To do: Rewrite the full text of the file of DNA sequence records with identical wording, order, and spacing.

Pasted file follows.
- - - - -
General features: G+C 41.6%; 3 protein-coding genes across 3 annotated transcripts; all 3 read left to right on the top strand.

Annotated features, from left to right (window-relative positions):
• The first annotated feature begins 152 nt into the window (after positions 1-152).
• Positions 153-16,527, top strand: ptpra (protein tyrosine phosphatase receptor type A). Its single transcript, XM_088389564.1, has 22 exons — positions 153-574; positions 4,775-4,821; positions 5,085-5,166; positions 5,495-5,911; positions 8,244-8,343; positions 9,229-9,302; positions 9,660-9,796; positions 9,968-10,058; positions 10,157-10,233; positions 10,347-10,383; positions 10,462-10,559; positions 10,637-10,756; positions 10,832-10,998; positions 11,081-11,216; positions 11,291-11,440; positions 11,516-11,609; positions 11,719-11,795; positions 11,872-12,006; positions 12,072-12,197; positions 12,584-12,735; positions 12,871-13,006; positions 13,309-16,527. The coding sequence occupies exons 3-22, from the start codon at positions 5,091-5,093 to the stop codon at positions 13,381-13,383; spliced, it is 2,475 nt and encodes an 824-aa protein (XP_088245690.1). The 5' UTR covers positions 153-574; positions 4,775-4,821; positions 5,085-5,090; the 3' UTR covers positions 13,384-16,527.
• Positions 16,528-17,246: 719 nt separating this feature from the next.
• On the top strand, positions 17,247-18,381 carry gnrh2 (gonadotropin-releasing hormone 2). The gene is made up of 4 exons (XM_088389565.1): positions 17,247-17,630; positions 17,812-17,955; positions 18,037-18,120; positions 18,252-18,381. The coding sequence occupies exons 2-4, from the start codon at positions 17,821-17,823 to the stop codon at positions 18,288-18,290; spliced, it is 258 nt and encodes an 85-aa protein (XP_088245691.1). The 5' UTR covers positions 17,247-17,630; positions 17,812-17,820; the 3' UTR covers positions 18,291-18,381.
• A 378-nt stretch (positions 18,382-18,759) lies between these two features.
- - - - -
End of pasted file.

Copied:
General features: G+C 41.6%; 3 protein-coding genes across 3 annotated transcripts; all 3 read left to right on the top strand.

Annotated features, from left to right (window-relative positions):
• The first annotated feature begins 152 nt into the window (after positions 1-152).
• Positions 153-16,527, top strand: ptpra (protein tyrosine phosphatase receptor type A). Its single transcript, XM_088389564.1, has 22 exons — positions 153-574; positions 4,775-4,821; positions 5,085-5,166; positions 5,495-5,911; positions 8,244-8,343; positions 9,229-9,302; positions 9,660-9,796; positions 9,968-10,058; positions 10,157-10,233; positions 10,347-10,383; positions 10,462-10,559; positions 10,637-10,756; positions 10,832-10,998; positions 11,081-11,216; positions 11,291-11,440; positions 11,516-11,609; positions 11,719-11,795; positions 11,872-12,006; positions 12,072-12,197; positions 12,584-12,735; positions 12,871-13,006; positions 13,309-16,527. The coding sequence occupies exons 3-22, from the start codon at positions 5,091-5,093 to the stop codon at positions 13,381-13,383; spliced, it is 2,475 nt and encodes an 824-aa protein (XP_088245690.1). The 5' UTR covers positions 153-574; positions 4,775-4,821; positions 5,085-5,090; the 3' UTR covers positions 13,384-16,527.
• Positions 16,528-17,246: 719 nt separating this feature from the next.
• On the top strand, positions 17,247-18,381 carry gnrh2 (gonadotropin-releasing hormone 2). The gene is made up of 4 exons (XM_088389565.1): positions 17,247-17,630; positions 17,812-17,955; positions 18,037-18,120; positions 18,252-18,381. The coding sequence occupies exons 2-4, from the start codon at positions 17,821-17,823 to the stop codon at positions 18,288-18,290; spliced, it is 258 nt and encodes an 85-aa protein (XP_088245691.1). The 5' UTR covers positions 17,247-17,630; positions 17,812-17,820; the 3' UTR covers positions 18,291-18,381.
• A 378-nt stretch (positions 18,382-18,759) lies between these two features.